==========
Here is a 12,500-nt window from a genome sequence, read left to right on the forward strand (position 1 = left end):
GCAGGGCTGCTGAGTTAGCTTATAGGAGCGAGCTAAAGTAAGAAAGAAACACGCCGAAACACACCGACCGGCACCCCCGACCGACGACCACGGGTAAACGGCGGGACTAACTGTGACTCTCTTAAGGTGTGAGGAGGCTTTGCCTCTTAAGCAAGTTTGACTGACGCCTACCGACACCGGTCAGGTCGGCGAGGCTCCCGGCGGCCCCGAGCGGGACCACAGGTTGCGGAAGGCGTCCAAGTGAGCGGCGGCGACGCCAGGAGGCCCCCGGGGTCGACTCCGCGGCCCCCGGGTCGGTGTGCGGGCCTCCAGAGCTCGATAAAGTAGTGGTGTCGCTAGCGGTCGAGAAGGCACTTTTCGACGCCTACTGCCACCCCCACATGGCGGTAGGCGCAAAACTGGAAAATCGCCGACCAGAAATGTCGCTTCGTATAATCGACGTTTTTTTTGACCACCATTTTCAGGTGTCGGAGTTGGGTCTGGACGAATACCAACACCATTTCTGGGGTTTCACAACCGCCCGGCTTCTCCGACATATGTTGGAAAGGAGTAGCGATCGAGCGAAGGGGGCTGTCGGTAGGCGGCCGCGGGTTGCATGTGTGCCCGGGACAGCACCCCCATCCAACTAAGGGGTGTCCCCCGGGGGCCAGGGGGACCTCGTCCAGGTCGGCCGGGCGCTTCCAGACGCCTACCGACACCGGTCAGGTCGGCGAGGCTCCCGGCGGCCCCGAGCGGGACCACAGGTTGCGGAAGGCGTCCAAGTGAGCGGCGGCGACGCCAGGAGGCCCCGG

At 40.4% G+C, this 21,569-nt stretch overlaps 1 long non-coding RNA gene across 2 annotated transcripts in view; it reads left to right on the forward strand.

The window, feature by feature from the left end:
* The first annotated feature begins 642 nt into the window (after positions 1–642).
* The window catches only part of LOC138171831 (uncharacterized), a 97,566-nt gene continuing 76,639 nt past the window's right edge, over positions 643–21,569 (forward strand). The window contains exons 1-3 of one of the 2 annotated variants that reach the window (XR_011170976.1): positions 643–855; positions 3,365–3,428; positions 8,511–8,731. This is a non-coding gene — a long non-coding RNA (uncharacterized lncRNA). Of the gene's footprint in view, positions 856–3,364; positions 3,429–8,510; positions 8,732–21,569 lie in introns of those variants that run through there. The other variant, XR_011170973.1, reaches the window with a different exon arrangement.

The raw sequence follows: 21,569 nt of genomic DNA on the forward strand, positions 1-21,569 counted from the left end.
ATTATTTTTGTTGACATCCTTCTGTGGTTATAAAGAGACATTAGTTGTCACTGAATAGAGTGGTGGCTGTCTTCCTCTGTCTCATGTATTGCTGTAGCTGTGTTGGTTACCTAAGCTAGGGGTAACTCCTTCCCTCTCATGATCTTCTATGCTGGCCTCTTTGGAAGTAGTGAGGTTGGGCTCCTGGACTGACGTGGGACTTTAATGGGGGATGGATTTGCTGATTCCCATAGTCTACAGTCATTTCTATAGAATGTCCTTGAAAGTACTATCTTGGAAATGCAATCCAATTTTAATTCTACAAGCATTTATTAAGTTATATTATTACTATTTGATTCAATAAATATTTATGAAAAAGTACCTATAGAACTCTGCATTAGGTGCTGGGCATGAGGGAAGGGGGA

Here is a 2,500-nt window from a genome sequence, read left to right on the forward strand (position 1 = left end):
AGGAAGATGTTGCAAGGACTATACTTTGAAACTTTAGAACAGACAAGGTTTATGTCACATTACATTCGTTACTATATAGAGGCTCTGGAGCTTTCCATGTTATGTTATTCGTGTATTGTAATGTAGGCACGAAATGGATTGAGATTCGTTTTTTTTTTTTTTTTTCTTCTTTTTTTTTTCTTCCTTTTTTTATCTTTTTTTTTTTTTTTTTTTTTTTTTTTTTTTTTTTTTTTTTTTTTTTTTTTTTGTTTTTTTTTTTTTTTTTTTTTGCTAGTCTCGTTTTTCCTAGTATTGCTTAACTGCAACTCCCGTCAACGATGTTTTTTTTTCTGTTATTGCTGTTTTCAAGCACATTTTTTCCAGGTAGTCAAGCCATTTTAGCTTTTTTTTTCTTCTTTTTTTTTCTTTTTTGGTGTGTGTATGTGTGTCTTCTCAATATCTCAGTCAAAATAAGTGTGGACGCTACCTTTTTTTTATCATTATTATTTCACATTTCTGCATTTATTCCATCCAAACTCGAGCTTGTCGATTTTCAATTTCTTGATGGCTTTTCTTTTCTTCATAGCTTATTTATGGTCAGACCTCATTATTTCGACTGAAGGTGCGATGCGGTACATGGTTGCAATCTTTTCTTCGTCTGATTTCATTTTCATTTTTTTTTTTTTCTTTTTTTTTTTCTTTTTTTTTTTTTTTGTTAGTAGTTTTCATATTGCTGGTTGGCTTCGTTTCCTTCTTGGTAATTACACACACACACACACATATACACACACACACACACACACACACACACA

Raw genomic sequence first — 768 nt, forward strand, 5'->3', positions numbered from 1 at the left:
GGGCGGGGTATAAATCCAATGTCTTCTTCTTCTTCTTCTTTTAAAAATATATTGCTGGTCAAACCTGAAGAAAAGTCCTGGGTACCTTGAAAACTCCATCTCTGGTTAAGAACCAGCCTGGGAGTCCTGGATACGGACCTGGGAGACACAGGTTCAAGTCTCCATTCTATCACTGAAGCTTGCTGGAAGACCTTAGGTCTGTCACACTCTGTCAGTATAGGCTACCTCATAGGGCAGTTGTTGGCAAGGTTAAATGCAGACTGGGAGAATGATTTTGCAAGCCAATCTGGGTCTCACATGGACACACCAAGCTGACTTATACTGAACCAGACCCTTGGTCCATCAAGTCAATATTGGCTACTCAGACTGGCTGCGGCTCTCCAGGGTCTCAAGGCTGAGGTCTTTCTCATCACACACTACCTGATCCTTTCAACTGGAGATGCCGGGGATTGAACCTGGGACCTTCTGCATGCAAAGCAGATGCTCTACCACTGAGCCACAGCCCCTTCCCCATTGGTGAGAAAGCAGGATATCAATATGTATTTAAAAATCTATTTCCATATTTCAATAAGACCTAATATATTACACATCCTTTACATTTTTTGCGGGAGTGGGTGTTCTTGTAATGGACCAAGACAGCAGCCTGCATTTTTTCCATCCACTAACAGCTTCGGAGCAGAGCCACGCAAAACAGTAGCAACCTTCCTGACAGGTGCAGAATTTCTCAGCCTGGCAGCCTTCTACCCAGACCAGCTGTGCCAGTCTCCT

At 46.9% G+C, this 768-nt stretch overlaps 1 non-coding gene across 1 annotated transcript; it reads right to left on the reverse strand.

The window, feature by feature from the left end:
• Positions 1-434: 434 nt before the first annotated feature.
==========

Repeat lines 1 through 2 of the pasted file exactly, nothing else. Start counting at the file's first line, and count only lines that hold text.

Here is a 12,500-nt window from a genome sequence, read left to right on the forward strand (position 1 = left end):
GCAGGGCTGCTGAGTTAGCTTATAGGAGCGAGCTAAAGTAAGAAAGAAACACGCCGAAACACACCGACCGGCACCCCCGACCGACGACCACGGGTAAACGGCGGGACTAACTGTGACTCTCTTAAGGTGTGAGGAGGCTTTGCCTCTTAAGCAAGTTTGACTGACGCCTACCGACACCGGTCAGGTCGGCGAGGCTCCCGGCGGCCCCGAGCGGGACCACAGGTTGCGGAAGGCGTCCAAGTGAGCGGCGGCGACGCCAGGAGGCCCCCGGGGTCGACTCCGCGGCCCCCGGGTCGGTGTGCGGGCCTCCAGAGCTCGATAAAGTAGTGGTGTCGCTAGCGGTCGAGAAGGCACTTTTCGACGCCTACTGCCACCCCCACATGGCGGTAGGCGCAAAACTGGAAAATCGCCGACCAGAAATGTCGCTTCGTATAATCGACGTTTTTTTTGACCACCATTTTCAGGTGTCGGAGTTGGGTCTGGACGAATACCAACACCATTTCTGGGGTTTCACAACCGCCCGGCTTCTCCGACATATGTTGGAAAGGAGTAGCGATCGAGCGAAGGGGGCTGTCGGTAGGCGGCCGCGGGTTGCATGTGTGCCCGGGACAGCACCCCCATCCAACTAAGGGGTGTCCCCCGGGGGCCAGGGGGACCTCGTCCAGGTCGGCCGGGCGCTTCCAGACGCCTACCGACACCGGTCAGGTCGGCGAGGCTCCCGGCGGCCCCGAGCGGGACCACAGGTTGCGGAAGGCGTCCAAGTGAGCGGCGGCGACGCCAGGAGGCCCCGG